**Asymmetry** is the absence of, or a violation of, symmetry. Symmetry is an important property of both physical and abstract systems and it may be displayed in precise terms or in more aesthetic terms. The absence of or violation of symmetry that are either expected or desired can have important consequences for a system.

**Rotational symmetry**, also known as **radial symmetry** in biology, is the property a shape has when it looks the same after some rotation by a partial turn. An object's degree of rotational symmetry is the number of distinct orientations in which it looks the same.

* Origin of Symmetry* is the second studio album by English rock band Muse, released on 18 June 2001 by Mushroom Records and Taste Media. Its title and theme comes from a concept put forward by the theoretical physicist Michio Kaku in his book

**Symmetry in biology** is the balanced distribution of duplicate body parts or shapes within the body of an organism. In nature and biology, symmetry is always approximate. For example, plant leaves – while considered symmetrical – rarely match up exactly when folded in half. Symmetry creates a class of patterns in nature, where the near-repetition of the pattern element is by reflection or rotation.

In theoretical physics, **explicit symmetry breaking** is the breaking of a symmetry of a theory by terms in its defining equations of motion that do not respect the symmetry. Usually this term is used in situations where these symmetry-breaking terms are small, so that the symmetry is approximately respected by the theory. An example is the spectral line splitting in the Zeeman effect, due to a magnetic interaction perturbation in the Hamiltonian of the atoms involved.

In physics, a **symmetry** of a physical system is a physical or mathematical feature of the system that is preserved or remains unchanged under some transformation.

In physics, a **charge** may refer to one of many different quantities, such as the electric charge in electromagnetism or the color charge in quantum chromodynamics. Charges correspond to the time-invariant generators of a symmetry group, and specifically, to the generators that commute with the Hamiltonian. Charges are often denoted by the letter *Q*, and so the invariance of the charge corresponds to the vanishing commutator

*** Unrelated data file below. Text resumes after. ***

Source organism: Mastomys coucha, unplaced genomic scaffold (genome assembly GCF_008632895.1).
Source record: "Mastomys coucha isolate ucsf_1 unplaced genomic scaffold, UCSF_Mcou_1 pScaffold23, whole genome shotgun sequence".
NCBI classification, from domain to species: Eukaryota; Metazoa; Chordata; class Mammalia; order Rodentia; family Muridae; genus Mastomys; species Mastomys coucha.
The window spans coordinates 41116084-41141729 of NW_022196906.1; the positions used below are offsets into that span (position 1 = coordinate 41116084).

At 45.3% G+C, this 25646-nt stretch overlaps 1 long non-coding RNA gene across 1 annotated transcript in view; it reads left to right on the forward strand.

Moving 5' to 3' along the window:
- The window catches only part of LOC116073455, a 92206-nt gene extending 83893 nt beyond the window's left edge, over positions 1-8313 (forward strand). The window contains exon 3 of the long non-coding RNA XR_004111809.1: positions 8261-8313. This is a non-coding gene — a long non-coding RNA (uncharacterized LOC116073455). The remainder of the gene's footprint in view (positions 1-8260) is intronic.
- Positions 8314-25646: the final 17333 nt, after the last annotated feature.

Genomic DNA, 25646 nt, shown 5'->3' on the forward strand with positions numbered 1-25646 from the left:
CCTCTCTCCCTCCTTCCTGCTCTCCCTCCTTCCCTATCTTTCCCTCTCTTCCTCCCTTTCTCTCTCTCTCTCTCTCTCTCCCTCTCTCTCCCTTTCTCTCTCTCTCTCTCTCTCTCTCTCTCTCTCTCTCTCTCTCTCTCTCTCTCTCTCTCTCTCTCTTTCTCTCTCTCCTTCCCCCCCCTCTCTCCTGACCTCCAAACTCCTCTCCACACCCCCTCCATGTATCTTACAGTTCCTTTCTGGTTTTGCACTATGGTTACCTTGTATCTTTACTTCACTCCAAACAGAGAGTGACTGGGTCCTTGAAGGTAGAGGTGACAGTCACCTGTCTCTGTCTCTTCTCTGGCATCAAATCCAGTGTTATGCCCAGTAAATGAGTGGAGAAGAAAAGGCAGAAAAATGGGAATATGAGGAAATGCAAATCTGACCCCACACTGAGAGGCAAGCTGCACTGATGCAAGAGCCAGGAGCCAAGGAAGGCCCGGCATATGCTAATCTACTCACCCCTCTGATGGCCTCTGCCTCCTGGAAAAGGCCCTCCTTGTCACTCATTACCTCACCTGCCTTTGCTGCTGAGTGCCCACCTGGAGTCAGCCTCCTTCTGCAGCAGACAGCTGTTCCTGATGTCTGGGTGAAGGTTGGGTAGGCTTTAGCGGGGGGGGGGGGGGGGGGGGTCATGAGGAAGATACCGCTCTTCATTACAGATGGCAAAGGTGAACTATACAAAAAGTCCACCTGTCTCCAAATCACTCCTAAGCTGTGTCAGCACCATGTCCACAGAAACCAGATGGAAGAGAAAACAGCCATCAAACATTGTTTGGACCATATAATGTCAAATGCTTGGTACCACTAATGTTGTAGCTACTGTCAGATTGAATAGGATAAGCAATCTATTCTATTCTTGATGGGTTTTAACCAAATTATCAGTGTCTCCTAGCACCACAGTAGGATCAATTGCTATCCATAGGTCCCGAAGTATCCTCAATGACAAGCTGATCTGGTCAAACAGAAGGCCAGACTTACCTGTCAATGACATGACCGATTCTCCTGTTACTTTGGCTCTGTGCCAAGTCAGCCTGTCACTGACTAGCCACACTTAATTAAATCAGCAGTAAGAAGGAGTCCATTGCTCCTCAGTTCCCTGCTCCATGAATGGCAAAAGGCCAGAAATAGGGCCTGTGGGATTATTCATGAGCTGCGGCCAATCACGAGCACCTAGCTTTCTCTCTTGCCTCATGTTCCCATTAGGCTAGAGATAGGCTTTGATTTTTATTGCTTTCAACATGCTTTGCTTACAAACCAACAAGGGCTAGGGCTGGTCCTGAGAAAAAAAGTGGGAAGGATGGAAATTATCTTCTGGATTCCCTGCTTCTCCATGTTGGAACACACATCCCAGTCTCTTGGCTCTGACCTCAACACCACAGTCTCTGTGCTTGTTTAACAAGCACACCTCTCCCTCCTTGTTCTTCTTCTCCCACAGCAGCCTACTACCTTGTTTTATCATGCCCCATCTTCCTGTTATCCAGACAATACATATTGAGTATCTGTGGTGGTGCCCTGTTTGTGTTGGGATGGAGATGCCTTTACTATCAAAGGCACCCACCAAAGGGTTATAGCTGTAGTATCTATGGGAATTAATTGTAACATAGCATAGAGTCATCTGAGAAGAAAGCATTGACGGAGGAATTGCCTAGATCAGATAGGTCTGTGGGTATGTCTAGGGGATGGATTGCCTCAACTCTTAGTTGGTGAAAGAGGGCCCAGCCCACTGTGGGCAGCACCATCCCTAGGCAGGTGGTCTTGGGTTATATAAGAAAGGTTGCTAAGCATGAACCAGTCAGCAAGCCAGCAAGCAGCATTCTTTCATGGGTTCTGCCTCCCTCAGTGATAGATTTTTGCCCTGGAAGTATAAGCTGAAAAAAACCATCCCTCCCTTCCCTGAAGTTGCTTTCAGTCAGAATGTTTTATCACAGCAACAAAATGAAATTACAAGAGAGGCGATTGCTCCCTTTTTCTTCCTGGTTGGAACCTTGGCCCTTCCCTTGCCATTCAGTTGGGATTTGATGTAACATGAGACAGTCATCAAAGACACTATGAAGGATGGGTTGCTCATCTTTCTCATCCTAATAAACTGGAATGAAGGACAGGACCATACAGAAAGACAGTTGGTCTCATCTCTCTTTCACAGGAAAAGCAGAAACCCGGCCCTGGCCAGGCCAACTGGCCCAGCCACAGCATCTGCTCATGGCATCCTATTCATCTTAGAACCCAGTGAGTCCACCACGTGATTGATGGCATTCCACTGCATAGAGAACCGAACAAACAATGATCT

, where H is the Hamiltonian. Thus, charges are associated with conserved quantum numbers; these are the eigenvalues *q* of the generator *Q*.

**Molecular symmetry** in chemistry describes the symmetry present in molecules and the classification of molecules according to their symmetry. Molecular symmetry is a fundamental concept in chemistry, as it can be used to predict or explain many of a molecule's chemical properties, such as its dipole moment and its allowed spectroscopic transitions. Many university level textbooks on physical chemistry, quantum chemistry, and inorganic chemistry devote a chapter to symmetry.

In particle physics, **CP violation** is a violation of **CP-symmetry** : the combination of C-symmetry and P-symmetry. CP-symmetry states that the laws of physics should be the same if a particle is interchanged with its antiparticle while its spatial coordinates are inverted. The discovery of CP violation in 1964 in the decays of neutral kaons resulted in the Nobel Prize in Physics in 1980 for its discoverers James Cronin and Val Fitch.

In physics, a **gauge theory** is a type of field theory in which the Lagrangian is invariant under certain Lie groups of local transformations.

**Time translation symmetry** or **temporal translation symmetry** (**TTS**) is a mathematical transformation in physics that moves the times of events through a common interval. Time translation symmetry is the hypothesis that the laws of physics are unchanged, under such a transformation. Time translation symmetry is a rigorous way to formulate the idea that the laws of physics are the same throughout history. Time translation symmetry is closely connected, via the Noether theorem, to conservation of energy. In mathematics, the set of all time translations on a given system form a Lie group.